For this blog, I’ll be visiting our rural cemeteries – graveyards without lawns and caretakers, in which the families of the dead are responsible for the decoration and maintenance of the graves. I’ll be looking specifically at home-made grave markers.
As in the case of the boundary art, I’m not seeking masterpieces or even strikingly original statements. This is folklore, and folklore falls into patterns reflecting the community that produces it.
I am also celebrating the human ability to create using whatever materials are at hand. In the case of the boundary art, these include such recycled objects as old motorcycles and horse shoes. In the cemeteries, we find plumbing pipe, rocks…and yes, horse shoes again.
Of course there are more than recycled monuments in the cemeteries. Many markers are the work of local blacksmiths, woodcarvers, and other craftspeople. However, there is so much to talk about that I’m ready to restrict myself to recycled materials today, leaving the rest for some future time.
Let’s begin with crosses. The simplest way to make a cross is to take four lengths of plumbing pipe and a four-way join, and put them together. You don’t even need a pipe threader if you have access to a hardware store. You can fill in the ends of the pipe with ready-made caps, or you can get decorative and use old door knobs, oiling cans, or anything else handy. If the simple cross is too stark, you can fill the gaps with curved designs of metal straps — decorations from old screen doors can come in handy for this. And there you are, with a pretty something created from nothing.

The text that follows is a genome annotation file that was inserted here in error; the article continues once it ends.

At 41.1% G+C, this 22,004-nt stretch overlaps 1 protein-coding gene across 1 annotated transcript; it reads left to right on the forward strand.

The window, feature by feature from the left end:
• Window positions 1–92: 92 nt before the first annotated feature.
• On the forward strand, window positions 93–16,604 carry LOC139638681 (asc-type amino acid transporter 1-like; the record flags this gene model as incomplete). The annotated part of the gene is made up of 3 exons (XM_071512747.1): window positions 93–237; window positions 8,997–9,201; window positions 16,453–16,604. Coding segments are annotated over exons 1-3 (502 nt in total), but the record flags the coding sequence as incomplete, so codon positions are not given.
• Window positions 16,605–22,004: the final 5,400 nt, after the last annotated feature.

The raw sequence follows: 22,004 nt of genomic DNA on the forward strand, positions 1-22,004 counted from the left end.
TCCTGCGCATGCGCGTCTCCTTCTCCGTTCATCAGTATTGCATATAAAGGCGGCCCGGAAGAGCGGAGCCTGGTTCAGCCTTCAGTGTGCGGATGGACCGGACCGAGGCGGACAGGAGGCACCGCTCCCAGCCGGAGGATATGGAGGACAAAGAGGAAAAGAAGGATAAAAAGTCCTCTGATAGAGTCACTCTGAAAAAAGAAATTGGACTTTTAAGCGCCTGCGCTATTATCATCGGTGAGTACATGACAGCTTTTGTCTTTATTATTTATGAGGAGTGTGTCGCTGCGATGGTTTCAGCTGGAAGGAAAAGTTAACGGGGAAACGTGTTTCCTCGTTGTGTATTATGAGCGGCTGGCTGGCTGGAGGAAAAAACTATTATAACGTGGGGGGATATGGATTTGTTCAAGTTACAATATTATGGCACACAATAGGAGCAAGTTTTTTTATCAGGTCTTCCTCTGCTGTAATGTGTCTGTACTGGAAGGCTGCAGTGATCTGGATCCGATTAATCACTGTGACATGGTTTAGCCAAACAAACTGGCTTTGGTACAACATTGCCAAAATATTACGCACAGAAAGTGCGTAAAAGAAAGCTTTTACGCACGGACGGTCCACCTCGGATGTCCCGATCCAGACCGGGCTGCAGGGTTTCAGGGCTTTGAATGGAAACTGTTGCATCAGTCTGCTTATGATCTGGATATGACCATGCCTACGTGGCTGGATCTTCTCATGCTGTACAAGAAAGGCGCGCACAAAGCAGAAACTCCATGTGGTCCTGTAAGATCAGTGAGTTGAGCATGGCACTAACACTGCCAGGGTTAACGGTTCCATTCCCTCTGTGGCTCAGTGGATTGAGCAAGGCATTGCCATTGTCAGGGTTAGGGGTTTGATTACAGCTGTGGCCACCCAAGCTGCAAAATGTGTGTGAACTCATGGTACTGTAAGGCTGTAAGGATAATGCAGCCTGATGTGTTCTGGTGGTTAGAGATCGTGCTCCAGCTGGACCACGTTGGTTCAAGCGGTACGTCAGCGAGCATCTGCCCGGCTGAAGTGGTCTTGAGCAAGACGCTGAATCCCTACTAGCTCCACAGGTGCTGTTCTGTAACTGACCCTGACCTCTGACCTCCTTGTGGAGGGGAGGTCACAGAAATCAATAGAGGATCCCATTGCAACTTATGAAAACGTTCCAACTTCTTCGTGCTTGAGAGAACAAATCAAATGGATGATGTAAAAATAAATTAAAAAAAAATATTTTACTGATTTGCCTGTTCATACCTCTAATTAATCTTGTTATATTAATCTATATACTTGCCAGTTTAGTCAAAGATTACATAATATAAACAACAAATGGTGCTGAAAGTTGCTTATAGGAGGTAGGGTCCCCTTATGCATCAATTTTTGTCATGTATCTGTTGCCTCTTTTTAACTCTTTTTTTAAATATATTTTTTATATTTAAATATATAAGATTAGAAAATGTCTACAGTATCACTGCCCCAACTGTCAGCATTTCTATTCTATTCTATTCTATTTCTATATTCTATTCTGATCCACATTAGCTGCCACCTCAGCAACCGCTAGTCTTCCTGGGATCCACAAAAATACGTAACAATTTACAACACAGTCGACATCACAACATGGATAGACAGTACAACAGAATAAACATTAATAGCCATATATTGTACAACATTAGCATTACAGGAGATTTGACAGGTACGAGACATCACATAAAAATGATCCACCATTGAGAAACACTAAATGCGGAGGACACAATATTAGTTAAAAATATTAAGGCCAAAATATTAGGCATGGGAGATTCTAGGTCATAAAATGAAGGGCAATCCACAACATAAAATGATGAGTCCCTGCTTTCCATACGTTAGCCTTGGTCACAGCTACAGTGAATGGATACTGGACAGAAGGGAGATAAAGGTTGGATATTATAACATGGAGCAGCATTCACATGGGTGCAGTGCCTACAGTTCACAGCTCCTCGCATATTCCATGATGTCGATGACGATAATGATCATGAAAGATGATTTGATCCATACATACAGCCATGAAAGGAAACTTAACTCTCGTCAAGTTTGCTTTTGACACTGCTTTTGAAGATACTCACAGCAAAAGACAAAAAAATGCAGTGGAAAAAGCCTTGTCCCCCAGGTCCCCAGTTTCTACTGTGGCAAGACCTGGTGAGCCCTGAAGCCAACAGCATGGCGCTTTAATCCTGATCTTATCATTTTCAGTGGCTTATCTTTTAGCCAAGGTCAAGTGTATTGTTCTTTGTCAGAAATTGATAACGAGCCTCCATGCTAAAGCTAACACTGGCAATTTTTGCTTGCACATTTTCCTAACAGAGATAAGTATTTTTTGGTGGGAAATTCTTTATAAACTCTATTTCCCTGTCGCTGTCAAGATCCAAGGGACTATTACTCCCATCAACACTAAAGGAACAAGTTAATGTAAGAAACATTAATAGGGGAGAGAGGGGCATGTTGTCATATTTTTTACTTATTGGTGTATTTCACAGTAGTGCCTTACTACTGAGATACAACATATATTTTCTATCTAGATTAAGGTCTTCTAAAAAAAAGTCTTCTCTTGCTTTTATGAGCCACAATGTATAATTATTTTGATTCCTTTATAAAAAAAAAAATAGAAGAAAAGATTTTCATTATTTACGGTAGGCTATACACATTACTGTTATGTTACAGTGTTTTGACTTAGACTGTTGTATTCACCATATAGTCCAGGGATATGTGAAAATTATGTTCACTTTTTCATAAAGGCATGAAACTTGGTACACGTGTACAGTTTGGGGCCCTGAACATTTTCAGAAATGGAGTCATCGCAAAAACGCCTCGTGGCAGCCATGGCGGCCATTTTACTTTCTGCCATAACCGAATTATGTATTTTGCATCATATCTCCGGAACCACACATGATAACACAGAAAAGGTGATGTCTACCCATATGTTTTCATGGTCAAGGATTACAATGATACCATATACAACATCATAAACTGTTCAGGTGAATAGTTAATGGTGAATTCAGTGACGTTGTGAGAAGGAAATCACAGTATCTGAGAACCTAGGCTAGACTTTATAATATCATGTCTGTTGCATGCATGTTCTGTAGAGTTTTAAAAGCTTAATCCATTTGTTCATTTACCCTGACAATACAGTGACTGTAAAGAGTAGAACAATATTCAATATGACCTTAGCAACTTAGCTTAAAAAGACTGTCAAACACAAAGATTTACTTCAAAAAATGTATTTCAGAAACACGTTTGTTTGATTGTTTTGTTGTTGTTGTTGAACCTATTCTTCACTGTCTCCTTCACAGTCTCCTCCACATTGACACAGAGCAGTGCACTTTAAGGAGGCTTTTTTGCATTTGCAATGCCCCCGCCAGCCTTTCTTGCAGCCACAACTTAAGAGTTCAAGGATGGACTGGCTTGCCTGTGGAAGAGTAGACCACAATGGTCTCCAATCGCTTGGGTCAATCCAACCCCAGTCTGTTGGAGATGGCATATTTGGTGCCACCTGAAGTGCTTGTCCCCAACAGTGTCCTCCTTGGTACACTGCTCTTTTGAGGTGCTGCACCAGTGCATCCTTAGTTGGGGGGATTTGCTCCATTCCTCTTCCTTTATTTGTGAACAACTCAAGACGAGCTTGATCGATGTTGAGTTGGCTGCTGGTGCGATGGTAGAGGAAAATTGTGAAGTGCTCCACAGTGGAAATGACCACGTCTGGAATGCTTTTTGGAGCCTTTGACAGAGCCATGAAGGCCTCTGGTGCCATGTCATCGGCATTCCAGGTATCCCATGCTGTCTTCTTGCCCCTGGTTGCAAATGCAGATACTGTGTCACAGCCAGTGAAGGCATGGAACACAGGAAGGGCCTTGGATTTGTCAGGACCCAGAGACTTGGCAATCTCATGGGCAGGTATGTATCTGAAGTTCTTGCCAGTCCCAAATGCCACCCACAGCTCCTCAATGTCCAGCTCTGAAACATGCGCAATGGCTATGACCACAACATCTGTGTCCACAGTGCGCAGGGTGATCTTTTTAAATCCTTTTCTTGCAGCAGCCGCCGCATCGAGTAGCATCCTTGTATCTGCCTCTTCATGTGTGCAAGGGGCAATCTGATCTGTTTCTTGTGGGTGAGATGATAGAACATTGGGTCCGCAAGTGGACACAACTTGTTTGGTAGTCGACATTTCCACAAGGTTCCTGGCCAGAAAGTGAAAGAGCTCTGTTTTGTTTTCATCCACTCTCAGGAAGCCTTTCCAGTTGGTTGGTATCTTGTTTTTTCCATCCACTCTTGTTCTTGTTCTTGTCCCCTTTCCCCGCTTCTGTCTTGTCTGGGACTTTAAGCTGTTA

Pipe cross with doorknob finials, Harshaw-Duraznos, Arizona
Cemeteries are places where the living communicate with the living about their dead. The basic message of any marker is, of course, “we care.” But more can be — and often is — said, still by using recycled materials. If you find a cross or even a grave fence made of horseshoes, you’re entitled to suspect that the occupant of the grave was a cowboy, or at least an avid horseman.
Cross and fence of horse shoes, private ranch cemetery near Tucson
And there is one marker in the Arivaca cemetery that consists of a cement casting of a washtub surmounted by a cairn of mineral-bearing rocks, all cemented in place. A tobacco can is thrust between two of the rocks, and a plaque on top of the monument tells us that the dead person’s nickname was “Klondike.” It looks as though an old prospector’s survivors built him the last claim monument he would ever need.
Mining claim grave marker, Arivaca, Arizona
Fascinating, moving places, these cemeteries. But they are best visited in the daytime, for reasons that will appear in the next blog.
Photos by Jim Griffith.